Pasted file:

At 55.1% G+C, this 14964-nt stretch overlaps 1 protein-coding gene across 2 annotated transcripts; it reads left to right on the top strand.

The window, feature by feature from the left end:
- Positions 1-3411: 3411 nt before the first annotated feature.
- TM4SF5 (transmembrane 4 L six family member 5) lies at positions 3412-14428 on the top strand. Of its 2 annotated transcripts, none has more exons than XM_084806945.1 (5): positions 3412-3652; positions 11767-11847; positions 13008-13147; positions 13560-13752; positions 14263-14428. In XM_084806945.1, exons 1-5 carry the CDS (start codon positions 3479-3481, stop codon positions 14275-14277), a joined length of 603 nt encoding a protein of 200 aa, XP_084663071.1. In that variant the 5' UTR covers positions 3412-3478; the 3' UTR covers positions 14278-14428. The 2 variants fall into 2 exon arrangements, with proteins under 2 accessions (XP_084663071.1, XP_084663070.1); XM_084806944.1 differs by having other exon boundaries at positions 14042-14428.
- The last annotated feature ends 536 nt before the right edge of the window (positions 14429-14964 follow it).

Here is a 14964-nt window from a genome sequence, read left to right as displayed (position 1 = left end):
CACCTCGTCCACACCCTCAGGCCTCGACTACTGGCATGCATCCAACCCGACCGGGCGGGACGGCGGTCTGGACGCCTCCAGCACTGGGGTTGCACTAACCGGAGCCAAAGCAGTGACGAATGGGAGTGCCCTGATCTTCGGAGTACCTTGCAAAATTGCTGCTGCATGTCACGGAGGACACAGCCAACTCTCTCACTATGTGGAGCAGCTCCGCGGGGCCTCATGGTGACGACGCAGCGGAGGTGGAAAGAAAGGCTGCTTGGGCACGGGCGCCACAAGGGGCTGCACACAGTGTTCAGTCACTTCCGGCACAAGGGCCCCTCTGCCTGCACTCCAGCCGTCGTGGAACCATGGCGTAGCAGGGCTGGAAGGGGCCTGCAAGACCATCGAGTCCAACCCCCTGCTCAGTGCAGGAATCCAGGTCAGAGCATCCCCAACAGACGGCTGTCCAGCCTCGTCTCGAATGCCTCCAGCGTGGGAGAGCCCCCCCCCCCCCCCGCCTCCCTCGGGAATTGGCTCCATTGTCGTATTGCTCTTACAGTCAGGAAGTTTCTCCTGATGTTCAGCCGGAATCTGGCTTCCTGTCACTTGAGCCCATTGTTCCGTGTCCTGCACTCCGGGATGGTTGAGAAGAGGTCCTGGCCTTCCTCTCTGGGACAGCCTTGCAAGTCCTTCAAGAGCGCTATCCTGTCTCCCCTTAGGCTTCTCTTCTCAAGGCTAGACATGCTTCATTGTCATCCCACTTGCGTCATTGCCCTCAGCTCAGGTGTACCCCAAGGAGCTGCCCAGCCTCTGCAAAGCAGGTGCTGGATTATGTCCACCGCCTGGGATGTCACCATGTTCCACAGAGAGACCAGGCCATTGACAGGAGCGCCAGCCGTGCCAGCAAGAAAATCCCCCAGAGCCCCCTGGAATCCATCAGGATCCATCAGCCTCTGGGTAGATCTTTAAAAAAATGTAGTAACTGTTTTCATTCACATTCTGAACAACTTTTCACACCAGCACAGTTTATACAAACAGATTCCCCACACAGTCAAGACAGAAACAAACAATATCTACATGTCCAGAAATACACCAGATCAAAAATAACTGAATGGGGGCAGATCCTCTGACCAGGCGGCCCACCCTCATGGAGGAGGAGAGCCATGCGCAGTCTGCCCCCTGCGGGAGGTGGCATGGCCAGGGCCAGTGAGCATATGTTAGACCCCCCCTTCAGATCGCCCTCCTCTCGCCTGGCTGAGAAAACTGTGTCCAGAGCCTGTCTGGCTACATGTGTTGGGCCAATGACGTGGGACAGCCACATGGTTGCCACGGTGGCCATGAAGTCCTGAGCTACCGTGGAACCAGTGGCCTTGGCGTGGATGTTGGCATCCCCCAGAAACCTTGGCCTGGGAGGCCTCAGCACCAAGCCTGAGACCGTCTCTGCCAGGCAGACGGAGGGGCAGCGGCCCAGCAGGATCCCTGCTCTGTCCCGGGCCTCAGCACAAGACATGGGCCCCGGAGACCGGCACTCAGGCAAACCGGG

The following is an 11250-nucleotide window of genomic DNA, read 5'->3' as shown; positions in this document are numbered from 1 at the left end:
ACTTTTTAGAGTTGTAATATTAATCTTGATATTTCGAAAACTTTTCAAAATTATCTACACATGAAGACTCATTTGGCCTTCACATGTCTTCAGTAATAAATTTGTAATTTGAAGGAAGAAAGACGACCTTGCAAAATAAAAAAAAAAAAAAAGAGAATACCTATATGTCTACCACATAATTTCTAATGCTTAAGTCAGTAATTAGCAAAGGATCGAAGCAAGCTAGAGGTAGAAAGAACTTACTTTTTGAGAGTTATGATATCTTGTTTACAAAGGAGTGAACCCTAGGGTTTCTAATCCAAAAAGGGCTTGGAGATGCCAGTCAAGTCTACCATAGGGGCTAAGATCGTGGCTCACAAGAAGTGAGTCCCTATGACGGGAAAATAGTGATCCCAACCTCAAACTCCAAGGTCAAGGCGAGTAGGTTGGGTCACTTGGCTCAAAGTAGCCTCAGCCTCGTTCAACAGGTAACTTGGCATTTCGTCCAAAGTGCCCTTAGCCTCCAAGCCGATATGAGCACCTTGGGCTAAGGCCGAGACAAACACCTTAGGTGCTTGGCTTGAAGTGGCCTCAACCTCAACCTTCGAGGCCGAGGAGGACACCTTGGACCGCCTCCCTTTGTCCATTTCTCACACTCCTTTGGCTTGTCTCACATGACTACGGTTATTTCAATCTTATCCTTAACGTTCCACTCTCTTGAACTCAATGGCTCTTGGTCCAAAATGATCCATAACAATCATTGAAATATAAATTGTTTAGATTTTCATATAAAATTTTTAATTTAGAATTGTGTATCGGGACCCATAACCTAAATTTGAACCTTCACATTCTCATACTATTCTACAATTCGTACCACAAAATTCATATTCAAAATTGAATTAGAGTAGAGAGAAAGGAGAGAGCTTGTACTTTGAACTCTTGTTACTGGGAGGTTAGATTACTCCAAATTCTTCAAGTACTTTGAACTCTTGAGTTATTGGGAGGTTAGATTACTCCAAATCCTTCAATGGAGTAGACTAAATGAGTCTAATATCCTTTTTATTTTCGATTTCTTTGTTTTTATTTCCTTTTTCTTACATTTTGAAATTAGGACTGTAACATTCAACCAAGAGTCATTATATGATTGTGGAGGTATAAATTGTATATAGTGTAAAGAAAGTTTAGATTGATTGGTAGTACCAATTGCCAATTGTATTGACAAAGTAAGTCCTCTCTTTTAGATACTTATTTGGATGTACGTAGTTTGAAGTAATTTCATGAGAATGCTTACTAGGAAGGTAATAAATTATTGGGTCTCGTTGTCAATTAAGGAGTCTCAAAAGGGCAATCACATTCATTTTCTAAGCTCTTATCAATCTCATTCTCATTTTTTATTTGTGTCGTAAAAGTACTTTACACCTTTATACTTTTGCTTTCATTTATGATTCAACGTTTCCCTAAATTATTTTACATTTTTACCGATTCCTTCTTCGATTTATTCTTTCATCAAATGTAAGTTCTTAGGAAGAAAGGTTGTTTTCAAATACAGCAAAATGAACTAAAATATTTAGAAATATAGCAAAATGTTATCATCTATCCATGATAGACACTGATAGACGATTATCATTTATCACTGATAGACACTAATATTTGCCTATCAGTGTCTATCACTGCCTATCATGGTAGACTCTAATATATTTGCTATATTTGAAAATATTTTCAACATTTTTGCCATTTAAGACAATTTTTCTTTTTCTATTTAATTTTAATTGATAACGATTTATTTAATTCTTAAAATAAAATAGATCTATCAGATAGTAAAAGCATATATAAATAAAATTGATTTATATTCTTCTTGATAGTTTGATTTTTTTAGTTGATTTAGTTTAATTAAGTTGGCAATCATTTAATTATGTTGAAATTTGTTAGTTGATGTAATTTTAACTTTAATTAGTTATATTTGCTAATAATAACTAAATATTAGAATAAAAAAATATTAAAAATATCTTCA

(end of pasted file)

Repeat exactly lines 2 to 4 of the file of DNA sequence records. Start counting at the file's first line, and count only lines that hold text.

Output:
The window, feature by feature from the left end:
- Positions 1-3411: 3411 nt before the first annotated feature.
- TM4SF5 (transmembrane 4 L six family member 5) lies at positions 3412-14428 on the top strand. Of its 2 annotated transcripts, none has more exons than XM_084806945.1 (5): positions 3412-3652; positions 11767-11847; positions 13008-13147; positions 13560-13752; positions 14263-14428. In XM_084806945.1, exons 1-5 carry the CDS (start codon positions 3479-3481, stop codon positions 14275-14277), a joined length of 603 nt encoding a protein of 200 aa, XP_084663071.1. In that variant the 5' UTR covers positions 3412-3478; the 3' UTR covers positions 14278-14428. The 2 variants fall into 2 exon arrangements, with proteins under 2 accessions (XP_084663071.1, XP_084663070.1); XM_084806944.1 differs by having other exon boundaries at positions 14042-14428.